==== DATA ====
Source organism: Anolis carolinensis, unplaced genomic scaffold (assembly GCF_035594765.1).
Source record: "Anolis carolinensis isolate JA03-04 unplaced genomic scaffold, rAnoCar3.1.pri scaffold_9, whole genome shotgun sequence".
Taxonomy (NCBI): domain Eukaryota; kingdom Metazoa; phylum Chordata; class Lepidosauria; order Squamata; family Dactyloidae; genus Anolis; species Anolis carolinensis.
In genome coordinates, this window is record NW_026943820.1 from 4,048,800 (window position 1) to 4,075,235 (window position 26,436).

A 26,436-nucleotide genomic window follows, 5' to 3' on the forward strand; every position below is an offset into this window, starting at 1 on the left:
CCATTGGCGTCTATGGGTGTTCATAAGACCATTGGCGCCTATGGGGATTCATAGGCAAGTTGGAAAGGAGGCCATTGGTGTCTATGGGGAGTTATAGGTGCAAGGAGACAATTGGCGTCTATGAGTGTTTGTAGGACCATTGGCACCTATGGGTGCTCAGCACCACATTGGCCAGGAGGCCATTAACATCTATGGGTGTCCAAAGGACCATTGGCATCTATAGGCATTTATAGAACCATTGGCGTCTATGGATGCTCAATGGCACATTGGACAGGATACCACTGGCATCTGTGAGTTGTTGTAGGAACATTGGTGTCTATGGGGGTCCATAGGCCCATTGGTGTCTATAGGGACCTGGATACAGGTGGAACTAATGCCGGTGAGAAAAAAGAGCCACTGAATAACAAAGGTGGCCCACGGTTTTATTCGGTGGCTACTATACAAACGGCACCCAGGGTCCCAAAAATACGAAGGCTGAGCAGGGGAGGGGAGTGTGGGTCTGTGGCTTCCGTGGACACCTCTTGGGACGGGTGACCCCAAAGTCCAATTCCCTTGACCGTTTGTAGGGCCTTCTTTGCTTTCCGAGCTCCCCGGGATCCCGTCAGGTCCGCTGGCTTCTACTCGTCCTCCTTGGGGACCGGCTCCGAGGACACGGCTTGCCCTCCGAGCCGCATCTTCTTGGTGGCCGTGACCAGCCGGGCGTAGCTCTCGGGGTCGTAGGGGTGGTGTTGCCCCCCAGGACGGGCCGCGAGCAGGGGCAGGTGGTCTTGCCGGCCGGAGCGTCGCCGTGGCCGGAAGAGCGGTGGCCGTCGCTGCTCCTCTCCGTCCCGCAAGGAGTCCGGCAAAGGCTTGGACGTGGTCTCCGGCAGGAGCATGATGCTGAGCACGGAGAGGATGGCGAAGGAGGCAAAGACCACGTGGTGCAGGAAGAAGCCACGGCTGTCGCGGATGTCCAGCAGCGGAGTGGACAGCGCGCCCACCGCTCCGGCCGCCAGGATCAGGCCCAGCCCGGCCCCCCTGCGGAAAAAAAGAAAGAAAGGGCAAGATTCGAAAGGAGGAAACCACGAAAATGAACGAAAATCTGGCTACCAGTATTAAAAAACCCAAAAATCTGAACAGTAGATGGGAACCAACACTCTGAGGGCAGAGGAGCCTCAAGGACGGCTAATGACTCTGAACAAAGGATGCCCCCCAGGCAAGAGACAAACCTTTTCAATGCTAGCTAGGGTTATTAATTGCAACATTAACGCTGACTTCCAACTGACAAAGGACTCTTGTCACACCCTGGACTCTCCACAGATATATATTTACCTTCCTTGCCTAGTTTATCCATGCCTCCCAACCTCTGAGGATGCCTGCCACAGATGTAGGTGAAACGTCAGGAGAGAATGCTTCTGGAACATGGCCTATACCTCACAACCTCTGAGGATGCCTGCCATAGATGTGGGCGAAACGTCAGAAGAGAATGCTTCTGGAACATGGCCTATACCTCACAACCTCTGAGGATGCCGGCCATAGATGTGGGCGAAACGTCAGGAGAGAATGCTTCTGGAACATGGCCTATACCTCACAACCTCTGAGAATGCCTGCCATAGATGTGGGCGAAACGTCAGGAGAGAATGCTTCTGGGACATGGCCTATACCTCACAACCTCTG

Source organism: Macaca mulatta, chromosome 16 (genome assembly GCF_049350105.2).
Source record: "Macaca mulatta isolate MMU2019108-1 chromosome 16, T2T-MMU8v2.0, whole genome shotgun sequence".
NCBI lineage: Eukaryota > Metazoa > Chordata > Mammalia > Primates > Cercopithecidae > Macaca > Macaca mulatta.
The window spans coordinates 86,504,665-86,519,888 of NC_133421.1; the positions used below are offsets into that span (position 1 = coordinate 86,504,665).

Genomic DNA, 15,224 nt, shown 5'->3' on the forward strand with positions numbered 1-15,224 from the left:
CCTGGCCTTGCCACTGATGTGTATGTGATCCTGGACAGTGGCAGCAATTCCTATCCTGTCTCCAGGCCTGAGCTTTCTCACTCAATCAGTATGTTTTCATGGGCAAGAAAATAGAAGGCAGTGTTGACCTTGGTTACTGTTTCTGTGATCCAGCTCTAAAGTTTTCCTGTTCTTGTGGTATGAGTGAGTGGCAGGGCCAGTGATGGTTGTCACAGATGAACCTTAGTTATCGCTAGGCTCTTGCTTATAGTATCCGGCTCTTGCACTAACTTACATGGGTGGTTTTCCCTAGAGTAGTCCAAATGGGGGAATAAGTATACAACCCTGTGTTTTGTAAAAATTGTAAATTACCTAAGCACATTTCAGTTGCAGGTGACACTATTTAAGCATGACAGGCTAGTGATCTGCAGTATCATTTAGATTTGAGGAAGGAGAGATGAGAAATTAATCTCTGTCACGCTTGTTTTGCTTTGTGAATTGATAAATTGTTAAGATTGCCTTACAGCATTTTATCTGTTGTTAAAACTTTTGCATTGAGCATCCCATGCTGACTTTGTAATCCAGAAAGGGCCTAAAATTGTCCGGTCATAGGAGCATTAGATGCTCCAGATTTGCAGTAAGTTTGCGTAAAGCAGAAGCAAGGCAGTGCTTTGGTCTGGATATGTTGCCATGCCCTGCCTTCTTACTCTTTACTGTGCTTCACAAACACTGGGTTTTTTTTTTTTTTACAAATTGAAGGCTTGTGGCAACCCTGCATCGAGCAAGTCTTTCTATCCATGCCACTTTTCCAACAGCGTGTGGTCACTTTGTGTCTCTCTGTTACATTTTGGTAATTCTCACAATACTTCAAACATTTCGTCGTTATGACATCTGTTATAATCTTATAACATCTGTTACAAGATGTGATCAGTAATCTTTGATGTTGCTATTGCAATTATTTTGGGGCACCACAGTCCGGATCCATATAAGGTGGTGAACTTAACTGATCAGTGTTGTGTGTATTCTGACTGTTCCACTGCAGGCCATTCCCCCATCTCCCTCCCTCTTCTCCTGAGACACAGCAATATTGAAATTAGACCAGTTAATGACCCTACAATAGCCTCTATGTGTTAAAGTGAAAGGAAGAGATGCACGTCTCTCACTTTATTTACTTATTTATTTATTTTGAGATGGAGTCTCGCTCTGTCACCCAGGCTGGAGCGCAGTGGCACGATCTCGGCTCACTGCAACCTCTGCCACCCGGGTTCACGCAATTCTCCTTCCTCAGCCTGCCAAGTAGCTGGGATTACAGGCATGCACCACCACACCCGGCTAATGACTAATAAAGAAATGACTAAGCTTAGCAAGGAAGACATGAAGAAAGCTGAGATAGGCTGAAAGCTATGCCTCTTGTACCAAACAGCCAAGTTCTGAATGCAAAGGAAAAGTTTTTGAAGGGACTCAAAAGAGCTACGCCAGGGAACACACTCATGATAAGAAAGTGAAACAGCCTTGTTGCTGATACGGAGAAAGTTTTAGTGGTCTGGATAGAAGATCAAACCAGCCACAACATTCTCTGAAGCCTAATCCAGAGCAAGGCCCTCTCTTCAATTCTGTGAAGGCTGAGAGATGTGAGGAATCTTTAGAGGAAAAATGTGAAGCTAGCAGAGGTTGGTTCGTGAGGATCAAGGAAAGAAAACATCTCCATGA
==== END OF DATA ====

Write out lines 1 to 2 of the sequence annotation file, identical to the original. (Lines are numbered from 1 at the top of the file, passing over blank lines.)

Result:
Source organism: Anolis carolinensis, unplaced genomic scaffold (assembly GCF_035594765.1).
Source record: "Anolis carolinensis isolate JA03-04 unplaced genomic scaffold, rAnoCar3.1.pri scaffold_9, whole genome shotgun sequence".